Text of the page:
If you want to get away from it all in Margaret River that’s easy too; simply head out into the woods. There are eco quad bike tours and some very imposing tree species which are unique to this part of the world. Without a doubt one of the most beautiful places in Australia.
3. Drift snorkelling in Turquoise Bay
Turquoise Bay is considerably more North, and should be visited by those travellers who never make it to the Southwest coast. Considered to be one of the best snorkel sites this side of the continent, Turquoise Bay features a ‘drift’ taking you across coral gardens full of colourful reef fish only metres from the shore.
The whole region feels slightly American, automatically reminding us of the red rock formations in Arizona. Cape Range National Park is in Australia though and located about 40 minutes of driving from Exmouth. Visitors really should drop by the Milyering Visitor Centre as it is a good place to learn more about the park and its attractions.
We only did the Turquoise Bay Drift, which is accessible from the ‘Drift Snorkel’ parking. Just head south (left) along the beach for at least a hundred metres and then swim straight out. This is where the current should pick you up and slowly carry you over the fish filled coral gardens.
Get out at the sandbar, walk back up, and do the whole thing again, this time with the GoPro switched on (true story!). As an average swimmer the experience was enjoyable and relaxing, but I can imagine beginning swimmers or children may find the current a little intimidating.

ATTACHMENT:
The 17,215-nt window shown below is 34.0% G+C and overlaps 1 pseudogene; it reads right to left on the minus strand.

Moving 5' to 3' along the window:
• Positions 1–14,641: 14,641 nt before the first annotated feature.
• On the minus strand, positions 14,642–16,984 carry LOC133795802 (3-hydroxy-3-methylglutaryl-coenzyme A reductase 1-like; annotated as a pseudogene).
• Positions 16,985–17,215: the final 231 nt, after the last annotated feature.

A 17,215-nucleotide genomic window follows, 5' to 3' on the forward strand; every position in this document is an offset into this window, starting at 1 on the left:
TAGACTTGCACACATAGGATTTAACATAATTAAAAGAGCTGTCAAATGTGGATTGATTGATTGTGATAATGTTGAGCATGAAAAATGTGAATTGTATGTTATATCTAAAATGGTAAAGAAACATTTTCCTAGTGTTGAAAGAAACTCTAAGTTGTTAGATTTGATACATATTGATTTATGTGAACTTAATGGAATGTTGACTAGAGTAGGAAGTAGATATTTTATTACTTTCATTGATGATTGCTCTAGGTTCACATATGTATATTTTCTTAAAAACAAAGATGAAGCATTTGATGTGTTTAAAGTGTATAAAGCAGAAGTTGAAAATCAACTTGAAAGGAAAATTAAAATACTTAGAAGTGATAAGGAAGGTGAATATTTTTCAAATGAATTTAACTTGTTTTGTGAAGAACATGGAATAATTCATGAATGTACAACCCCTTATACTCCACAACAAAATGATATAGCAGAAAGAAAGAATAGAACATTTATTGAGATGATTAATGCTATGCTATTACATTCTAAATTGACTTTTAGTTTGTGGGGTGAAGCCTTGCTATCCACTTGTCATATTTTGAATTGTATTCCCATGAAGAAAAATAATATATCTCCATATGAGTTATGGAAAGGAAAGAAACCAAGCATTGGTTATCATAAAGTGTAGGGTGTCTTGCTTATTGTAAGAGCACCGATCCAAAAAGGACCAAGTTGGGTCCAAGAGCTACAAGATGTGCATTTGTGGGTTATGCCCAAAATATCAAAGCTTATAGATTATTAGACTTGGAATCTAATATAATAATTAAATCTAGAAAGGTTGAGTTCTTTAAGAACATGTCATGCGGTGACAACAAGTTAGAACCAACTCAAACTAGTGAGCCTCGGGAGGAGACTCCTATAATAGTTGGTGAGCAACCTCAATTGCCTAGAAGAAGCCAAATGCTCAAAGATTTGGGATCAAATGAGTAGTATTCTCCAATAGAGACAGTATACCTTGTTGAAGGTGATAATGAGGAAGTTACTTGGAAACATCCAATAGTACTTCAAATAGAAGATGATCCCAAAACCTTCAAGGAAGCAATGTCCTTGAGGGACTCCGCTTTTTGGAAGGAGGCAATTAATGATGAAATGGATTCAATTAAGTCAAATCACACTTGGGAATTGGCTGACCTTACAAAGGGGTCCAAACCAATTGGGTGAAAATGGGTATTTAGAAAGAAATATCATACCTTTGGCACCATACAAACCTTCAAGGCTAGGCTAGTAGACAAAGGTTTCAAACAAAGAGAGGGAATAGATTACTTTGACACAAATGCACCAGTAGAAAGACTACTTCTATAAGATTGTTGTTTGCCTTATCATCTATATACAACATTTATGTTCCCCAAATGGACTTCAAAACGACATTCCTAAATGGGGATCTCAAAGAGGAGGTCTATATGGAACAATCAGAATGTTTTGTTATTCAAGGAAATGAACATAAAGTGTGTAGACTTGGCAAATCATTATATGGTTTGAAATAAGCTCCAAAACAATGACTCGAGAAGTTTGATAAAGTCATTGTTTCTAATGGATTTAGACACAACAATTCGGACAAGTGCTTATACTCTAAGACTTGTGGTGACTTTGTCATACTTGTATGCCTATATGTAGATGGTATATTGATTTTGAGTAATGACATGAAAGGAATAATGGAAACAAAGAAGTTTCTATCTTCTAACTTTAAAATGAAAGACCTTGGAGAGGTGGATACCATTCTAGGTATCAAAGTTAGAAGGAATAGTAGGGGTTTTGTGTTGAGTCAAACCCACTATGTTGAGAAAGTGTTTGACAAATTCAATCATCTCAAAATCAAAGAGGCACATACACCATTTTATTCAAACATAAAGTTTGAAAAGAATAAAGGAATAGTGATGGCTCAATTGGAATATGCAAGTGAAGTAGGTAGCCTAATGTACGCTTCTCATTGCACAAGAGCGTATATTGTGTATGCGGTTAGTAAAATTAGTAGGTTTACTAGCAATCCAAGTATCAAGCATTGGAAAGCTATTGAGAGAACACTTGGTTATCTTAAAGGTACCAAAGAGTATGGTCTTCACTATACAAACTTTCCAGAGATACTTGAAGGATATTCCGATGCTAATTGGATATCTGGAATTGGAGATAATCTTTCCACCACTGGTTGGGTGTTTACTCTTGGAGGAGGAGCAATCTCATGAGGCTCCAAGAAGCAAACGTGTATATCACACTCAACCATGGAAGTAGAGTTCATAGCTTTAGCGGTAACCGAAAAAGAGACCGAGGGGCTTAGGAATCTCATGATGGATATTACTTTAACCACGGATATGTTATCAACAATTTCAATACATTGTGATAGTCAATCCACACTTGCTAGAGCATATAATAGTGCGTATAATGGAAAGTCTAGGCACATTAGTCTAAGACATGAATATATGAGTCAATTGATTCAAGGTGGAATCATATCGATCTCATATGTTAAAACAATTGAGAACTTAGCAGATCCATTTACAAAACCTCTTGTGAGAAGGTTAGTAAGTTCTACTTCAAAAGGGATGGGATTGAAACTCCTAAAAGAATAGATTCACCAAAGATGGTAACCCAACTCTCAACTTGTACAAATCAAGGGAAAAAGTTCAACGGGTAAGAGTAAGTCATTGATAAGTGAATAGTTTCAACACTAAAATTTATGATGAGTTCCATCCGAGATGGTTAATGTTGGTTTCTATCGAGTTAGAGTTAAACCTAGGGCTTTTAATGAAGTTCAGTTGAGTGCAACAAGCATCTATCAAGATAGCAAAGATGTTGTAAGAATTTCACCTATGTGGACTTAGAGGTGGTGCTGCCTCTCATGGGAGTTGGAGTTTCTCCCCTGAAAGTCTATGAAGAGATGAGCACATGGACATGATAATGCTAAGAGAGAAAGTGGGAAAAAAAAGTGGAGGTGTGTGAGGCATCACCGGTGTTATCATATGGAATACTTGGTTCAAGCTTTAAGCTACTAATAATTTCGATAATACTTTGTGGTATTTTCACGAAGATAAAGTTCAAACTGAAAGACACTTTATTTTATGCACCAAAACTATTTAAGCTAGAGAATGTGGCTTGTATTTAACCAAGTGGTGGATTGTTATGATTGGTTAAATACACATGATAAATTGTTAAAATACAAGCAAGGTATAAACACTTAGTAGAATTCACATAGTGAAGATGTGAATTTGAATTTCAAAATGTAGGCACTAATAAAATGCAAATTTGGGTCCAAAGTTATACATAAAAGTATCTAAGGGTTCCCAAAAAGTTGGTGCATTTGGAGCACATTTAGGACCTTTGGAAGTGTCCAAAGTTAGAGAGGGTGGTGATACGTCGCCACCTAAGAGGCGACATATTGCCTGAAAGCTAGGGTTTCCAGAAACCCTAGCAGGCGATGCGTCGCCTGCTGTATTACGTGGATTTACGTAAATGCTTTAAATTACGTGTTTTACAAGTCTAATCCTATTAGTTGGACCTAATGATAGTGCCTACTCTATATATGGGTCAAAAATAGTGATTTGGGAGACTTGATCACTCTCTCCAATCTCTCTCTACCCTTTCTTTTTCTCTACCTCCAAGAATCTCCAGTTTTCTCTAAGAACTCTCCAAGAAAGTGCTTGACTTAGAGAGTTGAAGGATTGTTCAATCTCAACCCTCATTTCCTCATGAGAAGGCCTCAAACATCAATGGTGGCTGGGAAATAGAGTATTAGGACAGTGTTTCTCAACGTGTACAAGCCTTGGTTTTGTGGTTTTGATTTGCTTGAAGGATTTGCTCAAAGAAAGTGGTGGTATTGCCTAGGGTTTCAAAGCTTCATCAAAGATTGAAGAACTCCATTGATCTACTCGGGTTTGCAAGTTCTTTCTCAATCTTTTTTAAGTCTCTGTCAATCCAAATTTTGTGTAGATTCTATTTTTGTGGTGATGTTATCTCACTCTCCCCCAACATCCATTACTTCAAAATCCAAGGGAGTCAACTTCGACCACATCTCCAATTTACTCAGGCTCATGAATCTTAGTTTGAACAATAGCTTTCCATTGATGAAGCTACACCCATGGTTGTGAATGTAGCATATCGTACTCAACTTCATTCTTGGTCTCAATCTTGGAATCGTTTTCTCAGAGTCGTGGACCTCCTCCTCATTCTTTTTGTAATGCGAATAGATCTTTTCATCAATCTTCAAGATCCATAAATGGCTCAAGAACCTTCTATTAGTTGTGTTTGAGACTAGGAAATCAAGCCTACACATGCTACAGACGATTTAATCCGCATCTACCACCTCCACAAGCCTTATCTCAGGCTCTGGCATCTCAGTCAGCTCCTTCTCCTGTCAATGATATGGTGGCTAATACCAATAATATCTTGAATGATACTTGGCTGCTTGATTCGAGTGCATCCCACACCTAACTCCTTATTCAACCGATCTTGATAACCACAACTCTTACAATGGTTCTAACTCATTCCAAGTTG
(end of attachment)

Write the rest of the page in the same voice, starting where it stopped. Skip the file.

By no means did I intend to undersell Western Australia, I just realised it is less populated than the East. As such, the activities can’t be all that urban and travellers are mostly sightseeing the natural spectacles. Pursuing sports and other activities is a great way to experience West Australia too. Also note that Western Australia is a little more expensive.
Fact is that the East simply has the better infrastructure for travellers, allowing backpackers to move short distances by themselves or public transport. In the East, distance racks up really quick and talking to locals you quickly notice how they casually mention driving for a day to meet a friend. Visit Australia but plan ahead and do not underestimate the time travel takes on the continent.
Pro tip: Don’t climb Ayer’s rock (Uluru). It’s considered a holy relic and the aborigines themselves don’t climb it either. And why would you anyway? It’s almost 350 metres up and you are going to climb it in 36 degrees heat. With no toilet on top. Shit will hit the fan.
More Australia: Check out other amazing things you can do in Australia
Sacha Albarda is an copywriter/online media expert living in South-east Asia for the better part of a decade. Asked what he likes best about living there, he usually answers that it’s “the tightly organized anarchy”.